Paralyzed Man Sues For Medical Malpractice, Part 10 of 23.


(Please note: the names and locations of all parties have been changed to protect the confidentiality of the proceedings.)

Robert Johnson, a Forensic Economist and President of Robert W. Johnson & Associates, has prepared an Economic Impact Report calculating the present cash value of Mr. Smith’s economic losses and future medical expenses. The report stated in part:

Total Expected Value Total Present Value
Expected Income $587,566 $579,542
Medical Expenses $2,286,027 $2,428,274
TOTALS: $2,873,593 $3,007,816
General Damages $250,000.00
Wage Loss $579,542.00
Medical Expenses $2,428,274.00


A. Dr. X’s treatment of William Smith’s back wound was below the standard of care.


The wound did not heal for more than two years under Dr. X’s inadequate care. During this time, Dr. X. failed to consider infection as a possible cause of the chronic ulcer or his severe back pain even though this possibility was immediately recognized by Mr. Smith’s family. Ms. Greene, plaintiff’s ex-wife, and both of his sisters (Susan and Mary Smith) described the wound’s appearance on March 17, 2002 while he was under Dr. X’s care as follows:

Ms. Greene:

“MC: You had been living at Ray’s house for a number of years prior to the date [3/17/02], right?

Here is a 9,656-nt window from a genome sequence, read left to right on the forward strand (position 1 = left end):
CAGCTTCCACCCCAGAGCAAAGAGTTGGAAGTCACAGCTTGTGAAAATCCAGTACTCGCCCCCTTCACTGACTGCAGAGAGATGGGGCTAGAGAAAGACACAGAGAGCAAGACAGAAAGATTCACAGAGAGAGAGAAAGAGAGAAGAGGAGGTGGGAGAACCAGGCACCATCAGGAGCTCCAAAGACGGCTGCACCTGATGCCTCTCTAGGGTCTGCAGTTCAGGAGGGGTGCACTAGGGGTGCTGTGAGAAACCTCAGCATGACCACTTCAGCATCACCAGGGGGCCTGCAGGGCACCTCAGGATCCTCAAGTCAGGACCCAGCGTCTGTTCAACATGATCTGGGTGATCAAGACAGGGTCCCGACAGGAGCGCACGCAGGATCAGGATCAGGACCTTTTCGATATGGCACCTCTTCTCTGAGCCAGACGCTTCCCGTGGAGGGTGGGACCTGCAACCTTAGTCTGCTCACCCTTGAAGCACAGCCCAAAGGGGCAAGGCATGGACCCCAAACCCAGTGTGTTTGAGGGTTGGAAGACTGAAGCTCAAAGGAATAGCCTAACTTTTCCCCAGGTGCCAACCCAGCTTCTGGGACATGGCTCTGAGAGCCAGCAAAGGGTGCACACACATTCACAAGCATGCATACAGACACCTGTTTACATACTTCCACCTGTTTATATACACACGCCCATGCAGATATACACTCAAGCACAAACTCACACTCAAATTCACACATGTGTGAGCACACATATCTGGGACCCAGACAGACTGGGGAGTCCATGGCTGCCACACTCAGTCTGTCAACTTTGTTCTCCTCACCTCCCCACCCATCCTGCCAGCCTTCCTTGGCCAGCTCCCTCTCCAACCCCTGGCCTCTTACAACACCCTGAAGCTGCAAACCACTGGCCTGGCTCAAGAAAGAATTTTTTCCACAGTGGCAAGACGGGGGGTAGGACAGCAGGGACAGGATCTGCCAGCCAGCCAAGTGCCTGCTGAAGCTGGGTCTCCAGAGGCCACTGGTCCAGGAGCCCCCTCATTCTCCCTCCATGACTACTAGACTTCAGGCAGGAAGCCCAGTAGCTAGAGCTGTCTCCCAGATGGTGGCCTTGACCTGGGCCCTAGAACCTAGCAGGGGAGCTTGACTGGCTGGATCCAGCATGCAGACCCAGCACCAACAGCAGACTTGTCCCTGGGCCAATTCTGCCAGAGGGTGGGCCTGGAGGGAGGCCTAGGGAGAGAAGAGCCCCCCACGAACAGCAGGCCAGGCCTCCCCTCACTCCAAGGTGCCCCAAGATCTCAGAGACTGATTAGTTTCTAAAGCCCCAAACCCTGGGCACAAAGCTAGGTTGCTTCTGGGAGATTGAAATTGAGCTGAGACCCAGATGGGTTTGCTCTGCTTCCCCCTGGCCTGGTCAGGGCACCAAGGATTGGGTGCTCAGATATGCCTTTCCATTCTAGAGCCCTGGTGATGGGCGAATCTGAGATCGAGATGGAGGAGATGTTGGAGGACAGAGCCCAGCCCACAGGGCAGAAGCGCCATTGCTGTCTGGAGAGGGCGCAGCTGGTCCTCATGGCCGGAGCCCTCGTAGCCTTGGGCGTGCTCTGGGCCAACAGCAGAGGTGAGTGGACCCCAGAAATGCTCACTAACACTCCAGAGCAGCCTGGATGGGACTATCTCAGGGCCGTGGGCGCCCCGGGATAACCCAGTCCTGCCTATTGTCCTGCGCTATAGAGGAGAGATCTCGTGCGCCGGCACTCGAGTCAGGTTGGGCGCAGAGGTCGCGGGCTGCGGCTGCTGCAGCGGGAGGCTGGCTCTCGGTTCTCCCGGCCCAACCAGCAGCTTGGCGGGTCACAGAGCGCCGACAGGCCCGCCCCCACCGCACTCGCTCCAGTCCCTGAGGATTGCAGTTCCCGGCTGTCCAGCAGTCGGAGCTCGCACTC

MG: I was still of and on living there. I hadn’t totally moved until after he went into the hospital.

MC: Ray went into the hospital 3/23/02 . . . Now you, from time to time, was looking at his wound? So do you think you were looking at it on and off for the two years before that?
MG: Yes.
MC: Now you from time to time were looking at his wounds in the year or two before he was hospitalized?
MG: Yes, I took care of it.
MC: And what did you see over time, was it getting better or getting worse?
MG: It got to the place where when he drove the car, he’d lay the seat back when he was driving, he rolled up a towel and put it there so his back didn’t touch the seat because he thought that would cause it less pain. He couldn’t get comfortable no matter where he sat.
MC: Do you remember being worried that the wound was becoming infected?
MG: Yes.
MC: Do you remember on the 17th of March when everyone gathered there – do you remember his aunt and his sisters looking at the wound too?
MG: I asked his aunt to look at it because he wasn’t listening to me. It wasn’t healing. It was getting worse and he was getting worse. This is a man who exercised all the time, he was going constantly. He never had any bad times or anything like that and he would out do me all the time and then I got to noticing that I could outdo him. . . . He was having all of these problems – I kept telling him I said listen you are going down hill, you need help.
MC: Now you said he was having all these problems – are you talking about the sore on his back?
MG: The sore on his back was causing him to not have any energy, he was so sore and in so much pain, that all night when he’d sleep he’d groan. It got to the place where, besides the smell, I couldn’t handle hearing him and I started sleeping in a different room.
MC: Was there a smell?
MG: Yes, it was horrific, it was – and I told him the smell itself told me that there was something really wrong.
MC: When you say really wrong, you mean infected?

MG: I thought it was very infected.” (See part 11 of 23.)

For more information you are welcome to contact Sacramento personal injury lawyer, Moseley Collins.

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